19 April 2024

“I want to live to see the end of this delusion.” The story of Ludmila Vasilyeva, a siege of Leningrad survivor—at 82, she protests against war and repression

On February 16th, the day news broke of Alexei Navalny’s death, 82-year-old Ludmila Vasilyeva joined hundreds of St. Petersburg residents on Nevsky Prospekt and near the Solovetsky Stone. “Enough blood, enough hatred,” she shouted.

Ludmila Vasilyeva is a long-time participant in St. Petersburg protest rallies and a child of Leningrad blockade. In 2022, she was detained several times during anti-war rallies in the city center.

Paper asked Ludmila Vasilyeva about her childhood in post-war Leningrad, her stance against war, and about her reasons for talking to police officers.

“Icicles hung from the ceiling to the floor in our room.” On the blockade and childhood in post-war Leningrad

“I was born two months before the war, on April 22, 1941. There were five of us, I was the youngest. My mother donated blood during the war to earn the right to an additional ration and feed us. My mother’s sister and her two children, who lived in the neighboring house, all died [of starvation and cold]. Both my grandmother and grandfather, who lived in the same room with us at Marata Street, 70A, also died.

“In May, after the harshest winter of 1942, we were evacuated from Leningrad to Yaroslavl Oblast. One of my earliest memories is of our return from evacuation in the winter of 1944. Icicles hung from the ceiling to the floor in our room at Marata Street.

“I remember how we were all raised together in the yard when we were little, while my mother worked from morning till night to feed us. We were heating the stove. The masonry ceramic stove was dismantled, replaced by burzhuyka [makeshift stove], and all the parquet flooring was burnt. Next to us was the Krupskaya Confectionery factory, it always smelled like chocolate there, and they threw out all sorts of leftovers. Sometimes we collected nuts there because we ate everything we could. In the summer, we boiled saltbush, nettle—my mother made us soup from them. They were very tasty. Or so it seemed to us then. Until 1948 in Leningrad, we received all our food only with ration cards.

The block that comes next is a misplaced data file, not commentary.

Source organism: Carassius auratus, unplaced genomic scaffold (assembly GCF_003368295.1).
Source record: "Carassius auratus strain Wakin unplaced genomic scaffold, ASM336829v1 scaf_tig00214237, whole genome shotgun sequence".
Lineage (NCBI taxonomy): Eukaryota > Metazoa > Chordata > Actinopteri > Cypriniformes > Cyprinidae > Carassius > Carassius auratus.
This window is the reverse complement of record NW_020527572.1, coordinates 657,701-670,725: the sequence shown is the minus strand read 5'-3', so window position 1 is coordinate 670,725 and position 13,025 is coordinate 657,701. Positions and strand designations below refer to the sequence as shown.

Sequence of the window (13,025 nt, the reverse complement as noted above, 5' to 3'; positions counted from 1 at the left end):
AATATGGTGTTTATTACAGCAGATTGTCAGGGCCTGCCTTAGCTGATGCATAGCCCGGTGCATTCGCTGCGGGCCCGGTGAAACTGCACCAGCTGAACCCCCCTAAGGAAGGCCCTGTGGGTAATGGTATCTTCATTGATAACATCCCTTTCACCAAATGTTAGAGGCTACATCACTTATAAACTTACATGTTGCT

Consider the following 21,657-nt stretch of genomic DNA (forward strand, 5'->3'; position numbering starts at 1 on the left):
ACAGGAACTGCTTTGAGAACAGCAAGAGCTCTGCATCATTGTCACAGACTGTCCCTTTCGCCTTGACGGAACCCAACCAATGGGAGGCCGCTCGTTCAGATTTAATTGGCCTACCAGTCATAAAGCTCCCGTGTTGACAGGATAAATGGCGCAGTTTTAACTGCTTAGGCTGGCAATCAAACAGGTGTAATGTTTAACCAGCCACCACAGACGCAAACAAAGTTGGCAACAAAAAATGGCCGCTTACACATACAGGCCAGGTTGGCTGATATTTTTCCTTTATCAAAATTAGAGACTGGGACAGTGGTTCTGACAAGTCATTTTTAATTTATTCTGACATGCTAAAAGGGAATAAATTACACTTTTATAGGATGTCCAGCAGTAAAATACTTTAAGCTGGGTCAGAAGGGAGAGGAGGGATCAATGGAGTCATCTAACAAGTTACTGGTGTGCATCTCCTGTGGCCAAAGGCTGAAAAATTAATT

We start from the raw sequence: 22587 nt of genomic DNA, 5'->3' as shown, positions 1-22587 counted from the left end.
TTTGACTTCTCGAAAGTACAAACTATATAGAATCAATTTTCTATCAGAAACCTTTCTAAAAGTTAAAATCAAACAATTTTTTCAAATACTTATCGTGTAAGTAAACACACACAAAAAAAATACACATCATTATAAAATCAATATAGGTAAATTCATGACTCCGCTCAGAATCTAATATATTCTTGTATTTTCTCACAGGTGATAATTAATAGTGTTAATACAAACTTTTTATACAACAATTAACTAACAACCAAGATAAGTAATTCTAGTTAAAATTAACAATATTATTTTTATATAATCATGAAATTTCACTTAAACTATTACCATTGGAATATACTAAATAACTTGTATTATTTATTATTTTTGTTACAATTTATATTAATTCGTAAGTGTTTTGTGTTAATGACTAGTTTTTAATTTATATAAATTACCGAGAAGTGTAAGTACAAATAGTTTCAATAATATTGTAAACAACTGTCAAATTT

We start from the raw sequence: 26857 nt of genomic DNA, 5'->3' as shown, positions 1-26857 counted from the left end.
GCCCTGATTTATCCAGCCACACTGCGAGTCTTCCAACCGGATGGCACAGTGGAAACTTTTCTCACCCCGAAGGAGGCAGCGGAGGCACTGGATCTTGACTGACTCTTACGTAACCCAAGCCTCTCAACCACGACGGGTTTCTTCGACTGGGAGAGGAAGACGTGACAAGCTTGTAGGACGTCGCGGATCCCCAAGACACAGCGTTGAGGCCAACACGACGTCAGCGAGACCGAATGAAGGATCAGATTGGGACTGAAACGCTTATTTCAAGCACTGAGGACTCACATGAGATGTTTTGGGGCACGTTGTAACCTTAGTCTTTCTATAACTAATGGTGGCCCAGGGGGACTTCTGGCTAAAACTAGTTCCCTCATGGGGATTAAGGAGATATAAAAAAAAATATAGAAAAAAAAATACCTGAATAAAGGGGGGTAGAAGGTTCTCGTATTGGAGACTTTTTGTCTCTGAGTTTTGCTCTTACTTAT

Ludmila Vasilyeva. Photo: Paper

“Children in the early post-war years didn’t go to summer camps or kindergartens. We used to take the tram to the quarries in the Rzhevka-Porokhovye area for sunbathing and swimming. We started running to the library as we learned how to read books.

“All of my mother’s brothers were lost in the war. Although my father returned, he didn’t live with us. He left us, and I hardly remember him.”

“This is the generation of saints who endured all the horrors on their shoulders.” On mother and the dislike of celebrating May 9th

“I was fortunate to always have many good people around me, including my mother, who was born in 1908. I believe that her generation is the generation of saints who endured all the horrors on their shoulders. They lived through the revolution, the Civil War, Khalkhin Gol, the Winter War, and World War II. And she had five children. Abortions were not allowed. Would she have given birth to all five of us in such poverty? No, of course not. So many people were dying. And to this day, the government teaches us how to live and how many children to have.

“My mother was a proud and beautiful woman. And very free. She taught us freedom. She never bowed to anyone. She never relied on anyone, always analyzing even the worst situations and finding a way out. That’s why I’ve always told myself: I am my own government, I just wish the government wouldn’t interfere with my soul or with me.

“After the war, my mother was diagnosed with tuberculosis, she had a hole in her lungs. She was sick for a long time. Our family was given an apartment in Khrushchevka because of her open form of tuberculosis. But my mother was so worried about the children and wanted to raise us all that she managed to recover from illness. None of us got infected. She looked very young, and was even proposed to at 76. We buried her in December 1990.

“Everyone talks about May 9th as a holiday. But what kind of holiday is it for us? For me or for my mother. My mother hadn’t strength to recall all that happened during that war: grandfather, grandmother, sister, and all the brothers died. Many were young, around 23 years old. Wives were left alone with children. It’s unbearable.

“And now the war! That’s where Putin—I don’t even want to pronounce his name—is, there’s the war. Isn’t he tired of these wars himself? I feel very sorry for the country. I’ve lived in St. Petersburg all my life. After World War II we rebuilt the city: we went to collective farms, did cleaning, there were construction sites everywhere. And now these wars again. And lies, endless lies. To me, Putin is a German. So many of our people have died on the front now! And how many Ukrainians as well!”